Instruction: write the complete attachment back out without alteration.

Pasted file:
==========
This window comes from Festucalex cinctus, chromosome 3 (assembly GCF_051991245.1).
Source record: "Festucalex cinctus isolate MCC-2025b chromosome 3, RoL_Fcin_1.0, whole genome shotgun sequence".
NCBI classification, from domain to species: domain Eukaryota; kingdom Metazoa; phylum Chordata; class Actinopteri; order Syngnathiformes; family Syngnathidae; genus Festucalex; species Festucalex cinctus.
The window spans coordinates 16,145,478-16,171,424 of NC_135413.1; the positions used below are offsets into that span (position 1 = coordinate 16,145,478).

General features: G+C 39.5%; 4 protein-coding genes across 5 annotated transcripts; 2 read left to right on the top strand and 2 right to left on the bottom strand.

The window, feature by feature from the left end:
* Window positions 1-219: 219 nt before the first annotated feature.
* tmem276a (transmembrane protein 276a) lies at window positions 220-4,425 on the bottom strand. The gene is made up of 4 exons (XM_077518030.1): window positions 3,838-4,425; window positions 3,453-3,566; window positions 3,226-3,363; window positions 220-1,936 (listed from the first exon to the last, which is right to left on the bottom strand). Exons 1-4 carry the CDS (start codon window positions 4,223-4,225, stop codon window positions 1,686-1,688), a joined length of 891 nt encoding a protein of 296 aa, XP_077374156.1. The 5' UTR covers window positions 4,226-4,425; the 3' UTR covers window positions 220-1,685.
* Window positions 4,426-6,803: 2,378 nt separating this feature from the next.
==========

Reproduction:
This window comes from Festucalex cinctus, chromosome 3 (assembly GCF_051991245.1).
Source record: "Festucalex cinctus isolate MCC-2025b chromosome 3, RoL_Fcin_1.0, whole genome shotgun sequence".
NCBI classification, from domain to species: domain Eukaryota; kingdom Metazoa; phylum Chordata; class Actinopteri; order Syngnathiformes; family Syngnathidae; genus Festucalex; species Festucalex cinctus.
The window spans coordinates 16,145,478-16,171,424 of NC_135413.1; the positions used below are offsets into that span (position 1 = coordinate 16,145,478).

General features: G+C 39.5%; 4 protein-coding genes across 5 annotated transcripts; 2 read left to right on the top strand and 2 right to left on the bottom strand.

The window, feature by feature from the left end:
* Window positions 1-219: 219 nt before the first annotated feature.
* tmem276a (transmembrane protein 276a) lies at window positions 220-4,425 on the bottom strand. The gene is made up of 4 exons (XM_077518030.1): window positions 3,838-4,425; window positions 3,453-3,566; window positions 3,226-3,363; window positions 220-1,936 (listed from the first exon to the last, which is right to left on the bottom strand). Exons 1-4 carry the CDS (start codon window positions 4,223-4,225, stop codon window positions 1,686-1,688), a joined length of 891 nt encoding a protein of 296 aa, XP_077374156.1. The 5' UTR covers window positions 4,226-4,425; the 3' UTR covers window positions 220-1,685.
* Window positions 4,426-6,803: 2,378 nt separating this feature from the next.